Published November 05 2011
Swift: Perfectionism + procrastination = Perfectionation
It’s called “perfectionation.”
It’s the process of setting such ambitious goals for a certain task that you begin to dread tackling the project. As a result, you put it off. Or, if you prefer, you “perfectionate.”
I frequently do this. It is never enough to host a dinner party. I also need to make everything from scratch, buy new china, repaint the living room and have the dogs reupholstered to match.
At about 11 p.m. the night before the party, I find myself still scrubbing walls and sobbing hysterically. By 2 a.m., I decide the only solution is to call all the guests and tell them I’ve come down with a teensy case of diphtheria.
This, my friends, is perfectionating at its worst.
I have spent years looking for the root cause of my procrastination. Some say the tendency to put off obligations is a passive-aggressive stunt – a way to show the bean-counters and taskmasters of the world that “you’re not the boss of me!”
Some are eternal optimists who always underestimate the amount of time a task will take.
And, yes, some are truly perfectionists, paralyzed by unrealistic expectations.
Granted, I am likely affected by all these factors to a certain degree.
But, as always, I have my own theories.
I think we procrastinate because it feels good.
Think about it. Few things feel more perfect than that precise moment in which you decide to put something off. For a few brief, shimmering moments, you are liberated from the clock. You have briefly regained control of your life – if only in a fleeting, self-defeating kind of way.
“No,” you tell yourself. “I will not prepare for that upcoming IRS audit. Instead, I will choose to ‘seize the day’ by watching that ‘Three’s Company’ marathon, inventorying my foot-care products and cleaning my keys with a Q-Tip.”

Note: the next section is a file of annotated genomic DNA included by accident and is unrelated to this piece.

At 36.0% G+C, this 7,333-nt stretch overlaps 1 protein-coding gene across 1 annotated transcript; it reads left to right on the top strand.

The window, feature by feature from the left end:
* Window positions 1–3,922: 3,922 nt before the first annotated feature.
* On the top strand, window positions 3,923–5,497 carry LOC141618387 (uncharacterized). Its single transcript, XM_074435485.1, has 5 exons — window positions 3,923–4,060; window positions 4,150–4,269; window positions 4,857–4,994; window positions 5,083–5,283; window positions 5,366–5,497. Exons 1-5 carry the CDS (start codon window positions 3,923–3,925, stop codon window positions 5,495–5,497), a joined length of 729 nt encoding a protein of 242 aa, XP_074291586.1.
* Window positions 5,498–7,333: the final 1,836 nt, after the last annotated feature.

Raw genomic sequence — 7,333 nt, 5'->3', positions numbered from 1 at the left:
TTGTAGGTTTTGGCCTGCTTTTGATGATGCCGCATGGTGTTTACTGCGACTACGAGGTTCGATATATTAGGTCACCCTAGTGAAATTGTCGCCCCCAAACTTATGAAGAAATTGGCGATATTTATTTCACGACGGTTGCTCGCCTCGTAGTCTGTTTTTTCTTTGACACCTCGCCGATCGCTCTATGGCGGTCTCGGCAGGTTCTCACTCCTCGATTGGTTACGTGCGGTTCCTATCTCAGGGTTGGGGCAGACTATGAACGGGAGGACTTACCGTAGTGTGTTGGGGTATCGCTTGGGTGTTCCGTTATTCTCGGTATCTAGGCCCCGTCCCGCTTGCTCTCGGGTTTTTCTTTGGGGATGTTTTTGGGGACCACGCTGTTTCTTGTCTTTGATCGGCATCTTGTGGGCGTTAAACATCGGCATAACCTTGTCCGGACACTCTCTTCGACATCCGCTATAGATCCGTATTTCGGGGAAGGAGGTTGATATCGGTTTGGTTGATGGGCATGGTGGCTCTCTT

If procrastination is wrong, why does it feel so right?
Another important point about procrastination is that it’s productive. Not so much in accomplishing the tasks you’re avoiding, but in accomplishing other stuff while avoiding the tasks.
Indeed, I get more things done around the house when I’m trying to delay work projects. If it weren’t for the presence of a weekly column looming over my head, I probably would have never learned how to vacuum the siding on our house or alphabetize the cheeses in our meat drawer. I would have never installed a carbon-monoxide detector in the dog house, picked all the cat hair off the living room carpet with a tweezers, taught myself how to make a Baked Alaska, or completed that seven-day online course in conversational Portuguese.
“Olá, meu nome é Anónimo. Onde está a mais próximo resto sala?”
It’s weird, because everyone I know seems to procrastinate – at least to a certain degree. If truth be told, only the hardest-charging and most militant of the Type A’s really want to do the work we’ve been assigned to do.
Perhaps, when you get down to it, procrastination, or its step-sister perfectionation, is an incredibly natural urge, which we’ve been taught to resist.
If we didn’t resist, bridges wouldn’t be built, term papers wouldn’t get done and important legal documents wouldn’t be filed on time. Most importantly, guilt wouldn’t be instilled.
Oh well. Guess I’ll just have to keep rebelling in my own tiny, insignificant ways.
Now, if you’ll excuse me, I’ve got a Baked Alaska in the oven.
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